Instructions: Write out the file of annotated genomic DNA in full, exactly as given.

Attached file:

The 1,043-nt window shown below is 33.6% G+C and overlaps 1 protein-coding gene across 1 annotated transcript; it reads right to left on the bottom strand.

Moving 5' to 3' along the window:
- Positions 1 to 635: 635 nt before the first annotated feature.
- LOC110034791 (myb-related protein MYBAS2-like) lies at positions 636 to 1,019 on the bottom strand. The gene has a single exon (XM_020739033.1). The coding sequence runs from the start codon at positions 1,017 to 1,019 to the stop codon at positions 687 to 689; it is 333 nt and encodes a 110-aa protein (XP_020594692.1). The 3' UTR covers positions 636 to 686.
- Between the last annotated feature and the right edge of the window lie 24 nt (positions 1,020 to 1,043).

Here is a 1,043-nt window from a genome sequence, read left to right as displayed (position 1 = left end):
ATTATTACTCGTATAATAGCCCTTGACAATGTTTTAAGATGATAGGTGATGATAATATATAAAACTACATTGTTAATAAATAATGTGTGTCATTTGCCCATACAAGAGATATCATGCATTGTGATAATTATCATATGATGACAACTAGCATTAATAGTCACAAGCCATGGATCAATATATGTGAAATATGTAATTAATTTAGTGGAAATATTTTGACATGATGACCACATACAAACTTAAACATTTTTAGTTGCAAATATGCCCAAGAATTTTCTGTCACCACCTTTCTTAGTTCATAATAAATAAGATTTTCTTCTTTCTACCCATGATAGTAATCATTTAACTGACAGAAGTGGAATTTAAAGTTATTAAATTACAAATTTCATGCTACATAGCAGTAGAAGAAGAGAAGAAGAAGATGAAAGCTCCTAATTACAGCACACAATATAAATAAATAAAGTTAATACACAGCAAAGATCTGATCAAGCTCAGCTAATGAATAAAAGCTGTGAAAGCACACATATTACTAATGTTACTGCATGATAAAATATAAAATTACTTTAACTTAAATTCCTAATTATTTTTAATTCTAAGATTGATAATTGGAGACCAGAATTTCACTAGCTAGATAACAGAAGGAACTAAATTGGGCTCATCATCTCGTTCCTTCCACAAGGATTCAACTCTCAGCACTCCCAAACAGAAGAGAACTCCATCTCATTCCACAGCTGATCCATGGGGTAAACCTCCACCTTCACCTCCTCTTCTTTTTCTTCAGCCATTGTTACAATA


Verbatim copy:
The 1,043-nt window shown below is 33.6% G+C and overlaps 1 protein-coding gene across 1 annotated transcript; it reads right to left on the bottom strand.

Moving 5' to 3' along the window:
- Positions 1 to 635: 635 nt before the first annotated feature.
- LOC110034791 (myb-related protein MYBAS2-like) lies at positions 636 to 1,019 on the bottom strand. The gene has a single exon (XM_020739033.1). The coding sequence runs from the start codon at positions 1,017 to 1,019 to the stop codon at positions 687 to 689; it is 333 nt and encodes a 110-aa protein (XP_020594692.1). The 3' UTR covers positions 636 to 686.
- Between the last annotated feature and the right edge of the window lie 24 nt (positions 1,020 to 1,043).

Here is a 1,043-nt window from a genome sequence, read left to right as displayed (position 1 = left end):
ATTATTACTCGTATAATAGCCCTTGACAATGTTTTAAGATGATAGGTGATGATAATATATAAAACTACATTGTTAATAAATAATGTGTGTCATTTGCCCATACAAGAGATATCATGCATTGTGATAATTATCATATGATGACAACTAGCATTAATAGTCACAAGCCATGGATCAATATATGTGAAATATGTAATTAATTTAGTGGAAATATTTTGACATGATGACCACATACAAACTTAAACATTTTTAGTTGCAAATATGCCCAAGAATTTTCTGTCACCACCTTTCTTAGTTCATAATAAATAAGATTTTCTTCTTTCTACCCATGATAGTAATCATTTAACTGACAGAAGTGGAATTTAAAGTTATTAAATTACAAATTTCATGCTACATAGCAGTAGAAGAAGAGAAGAAGAAGATGAAAGCTCCTAATTACAGCACACAATATAAATAAATAAAGTTAATACACAGCAAAGATCTGATCAAGCTCAGCTAATGAATAAAAGCTGTGAAAGCACACATATTACTAATGTTACTGCATGATAAAATATAAAATTACTTTAACTTAAATTCCTAATTATTTTTAATTCTAAGATTGATAATTGGAGACCAGAATTTCACTAGCTAGATAACAGAAGGAACTAAATTGGGCTCATCATCTCGTTCCTTCCACAAGGATTCAACTCTCAGCACTCCCAAACAGAAGAGAACTCCATCTCATTCCACAGCTGATCCATGGGGTAAACCTCCACCTTCACCTCCTCTTCTTTTTCTTCAGCCATTGTTACAATA